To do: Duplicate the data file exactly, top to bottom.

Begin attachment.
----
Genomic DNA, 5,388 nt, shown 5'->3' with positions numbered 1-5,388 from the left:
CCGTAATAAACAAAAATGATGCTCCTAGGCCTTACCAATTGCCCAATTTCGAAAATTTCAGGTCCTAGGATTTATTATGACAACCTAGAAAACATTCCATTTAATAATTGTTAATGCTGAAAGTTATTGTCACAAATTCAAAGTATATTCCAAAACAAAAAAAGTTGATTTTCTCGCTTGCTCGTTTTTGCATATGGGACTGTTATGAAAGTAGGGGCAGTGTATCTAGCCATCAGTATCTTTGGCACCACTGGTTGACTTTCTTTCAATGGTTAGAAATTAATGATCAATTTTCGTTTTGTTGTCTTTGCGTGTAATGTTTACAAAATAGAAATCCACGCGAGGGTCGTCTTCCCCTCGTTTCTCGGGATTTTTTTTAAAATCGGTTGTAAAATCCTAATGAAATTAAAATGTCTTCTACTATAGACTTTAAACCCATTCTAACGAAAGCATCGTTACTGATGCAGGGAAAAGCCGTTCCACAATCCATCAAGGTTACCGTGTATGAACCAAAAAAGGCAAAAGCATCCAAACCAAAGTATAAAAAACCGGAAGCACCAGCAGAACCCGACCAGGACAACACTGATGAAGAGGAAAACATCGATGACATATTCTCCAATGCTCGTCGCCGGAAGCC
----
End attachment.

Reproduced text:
Genomic DNA, 5,388 nt, shown 5'->3' with positions numbered 1-5,388 from the left:
CCGTAATAAACAAAAATGATGCTCCTAGGCCTTACCAATTGCCCAATTTCGAAAATTTCAGGTCCTAGGATTTATTATGACAACCTAGAAAACATTCCATTTAATAATTGTTAATGCTGAAAGTTATTGTCACAAATTCAAAGTATATTCCAAAACAAAAAAAGTTGATTTTCTCGCTTGCTCGTTTTTGCATATGGGACTGTTATGAAAGTAGGGGCAGTGTATCTAGCCATCAGTATCTTTGGCACCACTGGTTGACTTTCTTTCAATGGTTAGAAATTAATGATCAATTTTCGTTTTGTTGTCTTTGCGTGTAATGTTTACAAAATAGAAATCCACGCGAGGGTCGTCTTCCCCTCGTTTCTCGGGATTTTTTTTAAAATCGGTTGTAAAATCCTAATGAAATTAAAATGTCTTCTACTATAGACTTTAAACCCATTCTAACGAAAGCATCGTTACTGATGCAGGGAAAAGCCGTTCCACAATCCATCAAGGTTACCGTGTATGAACCAAAAAAGGCAAAAGCATCCAAACCAAAGTATAAAAAACCGGAAGCACCAGCAGAACCCGACCAGGACAACACTGATGAAGAGGAAAACATCGATGACATATTCTCCAATGCTCGTCGCCGGAAGCC